When does the Cannes Film Festival end?

The Cannes Film Festival begins Tuesday, July 6, 2021, and ends Saturday, July 17, 2021.

What’s the best movie at the Cannes Film Festival this year?

It’s unclear as of this writing which film will win the 2021 Palme D’Or, but strong titles in the lineup include “The French Dispatch,” Anderson’s film about a New Yorker-like magazine that stars his usual cadre of actors including Bill Murray, Frances McDormand, Tilda Swinton, Adrien Brody, and Owen Wilson, and “Annette,” Carax’s musical with music from the band Sparks and lead roles for Adam Driver and Marion Cotillard.

Are Netflix movies allowed at the Cannes Film Festival?

Netflix has skipped the Cannes Film Festival for the last three years on account of a rule about theatrical exhibition in France that Cannes added in 2018, and the streaming giant’s relationship with Cannes organizers continues to be a bit frosty. 

“The only thing is that we have a rule, namely, films in competitions have to be released in French movie theatres,” Thierry Frémaux, Cannes artistic director, said this week. “It’s not a very difficult rule to abide by. But Netflix does not want to abide by that rule, it doesn’t want to come out of competition – I invited them – and we talk a lot together as friends. I hope I’ll convince them one day.”

But back in 2018, Netflix boss Ted Sarandos did not anticipate changing his company’s release plans to suit Cannes. “We hope that they do change the rules. We hope that they modernize,” he said to Variety back then. “But we will continue to support all films and all filmmakers. We encourage Cannes to rejoin the world cinema community and welcome them back. Thierry had said in his comments when he announced his change that the history of the Internet and the history of Cannes are two different things. Of course they are two different things. But we are choosing to be about the future of cinema. If Cannes is choosing to be stuck in the history of cinema, that’s fine.”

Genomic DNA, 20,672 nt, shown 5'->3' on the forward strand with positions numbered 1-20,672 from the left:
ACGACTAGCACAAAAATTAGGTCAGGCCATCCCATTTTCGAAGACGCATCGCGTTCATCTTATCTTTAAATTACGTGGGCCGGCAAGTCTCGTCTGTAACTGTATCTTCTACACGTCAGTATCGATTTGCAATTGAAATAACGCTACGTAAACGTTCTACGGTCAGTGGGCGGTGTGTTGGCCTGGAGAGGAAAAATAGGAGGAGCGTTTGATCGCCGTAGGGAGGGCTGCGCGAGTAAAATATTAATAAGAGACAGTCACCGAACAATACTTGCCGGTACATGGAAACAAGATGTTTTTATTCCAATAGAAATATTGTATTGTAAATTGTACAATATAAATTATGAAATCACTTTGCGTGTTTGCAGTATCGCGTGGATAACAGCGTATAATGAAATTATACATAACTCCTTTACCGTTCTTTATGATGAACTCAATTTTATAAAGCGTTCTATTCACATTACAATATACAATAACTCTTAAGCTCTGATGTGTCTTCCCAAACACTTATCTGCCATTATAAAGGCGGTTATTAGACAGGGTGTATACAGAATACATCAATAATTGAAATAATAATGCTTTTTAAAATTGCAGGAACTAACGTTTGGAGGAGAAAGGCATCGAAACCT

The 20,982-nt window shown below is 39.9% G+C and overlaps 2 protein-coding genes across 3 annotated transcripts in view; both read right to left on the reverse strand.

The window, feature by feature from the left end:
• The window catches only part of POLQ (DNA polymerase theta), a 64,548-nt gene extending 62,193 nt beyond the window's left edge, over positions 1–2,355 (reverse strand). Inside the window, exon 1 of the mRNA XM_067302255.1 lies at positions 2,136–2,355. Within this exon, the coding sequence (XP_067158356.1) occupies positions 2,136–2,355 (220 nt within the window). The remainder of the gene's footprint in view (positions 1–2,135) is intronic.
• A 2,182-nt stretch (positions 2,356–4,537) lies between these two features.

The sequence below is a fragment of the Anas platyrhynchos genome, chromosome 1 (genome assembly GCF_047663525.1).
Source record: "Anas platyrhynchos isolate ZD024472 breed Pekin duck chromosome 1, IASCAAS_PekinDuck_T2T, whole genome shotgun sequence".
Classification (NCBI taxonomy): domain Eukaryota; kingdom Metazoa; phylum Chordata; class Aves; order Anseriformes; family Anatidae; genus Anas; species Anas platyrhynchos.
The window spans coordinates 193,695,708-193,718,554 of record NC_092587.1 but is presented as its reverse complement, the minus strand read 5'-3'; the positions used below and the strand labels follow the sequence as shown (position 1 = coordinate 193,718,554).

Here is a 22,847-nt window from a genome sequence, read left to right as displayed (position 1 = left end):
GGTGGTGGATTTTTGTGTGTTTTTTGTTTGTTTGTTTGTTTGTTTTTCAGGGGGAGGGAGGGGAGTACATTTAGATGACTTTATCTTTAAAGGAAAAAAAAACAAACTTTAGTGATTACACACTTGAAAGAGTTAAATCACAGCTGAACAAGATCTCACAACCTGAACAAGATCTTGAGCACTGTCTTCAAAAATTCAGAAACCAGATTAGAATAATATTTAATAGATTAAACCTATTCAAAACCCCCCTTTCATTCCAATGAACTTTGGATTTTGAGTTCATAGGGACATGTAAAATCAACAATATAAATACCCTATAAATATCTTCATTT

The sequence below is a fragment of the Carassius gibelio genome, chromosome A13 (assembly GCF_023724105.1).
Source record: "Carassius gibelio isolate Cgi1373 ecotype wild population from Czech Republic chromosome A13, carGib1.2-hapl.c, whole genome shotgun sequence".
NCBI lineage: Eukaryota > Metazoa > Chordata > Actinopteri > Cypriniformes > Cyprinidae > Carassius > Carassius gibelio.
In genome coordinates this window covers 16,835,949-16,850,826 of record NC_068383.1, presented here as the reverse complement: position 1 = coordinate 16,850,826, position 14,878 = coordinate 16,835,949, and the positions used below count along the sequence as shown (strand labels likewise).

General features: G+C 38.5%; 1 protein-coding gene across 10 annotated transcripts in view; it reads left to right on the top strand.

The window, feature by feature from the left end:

Speaking this week, however, Frémaux made sure to connect Netflix to the past as well. “The work is outstanding,” he said of Netflix, citing “The Irishman” and “Mank” among other major Netflix debuts. “Ted Sarandos, Scott Stuber, they’re people who started their career in the cinema, and obviously Netflix has gained a huge foothold because they engage people who work in the cinema.”

But while Netflix has built up its film roster on the work of Martin Scorsese and David Fincher, Frémaux posited that streaming services have yet to launch a prestigious directorial career. “What directors have been discovered by [streaming] platforms?” he said. “I was asking one question: give me a name of a director discovered by some platforms?” When the press could not, Frémaux agreed. 

“I’m saying that because we – the Cannes Film Festival, the other festivals – our mission is to discover, is to put new names on the maps,” he added. “And it’s what we do. So I’m not sure that even Netflix or whoever, they can skip the Cannes Film Festival.” And once again, they will.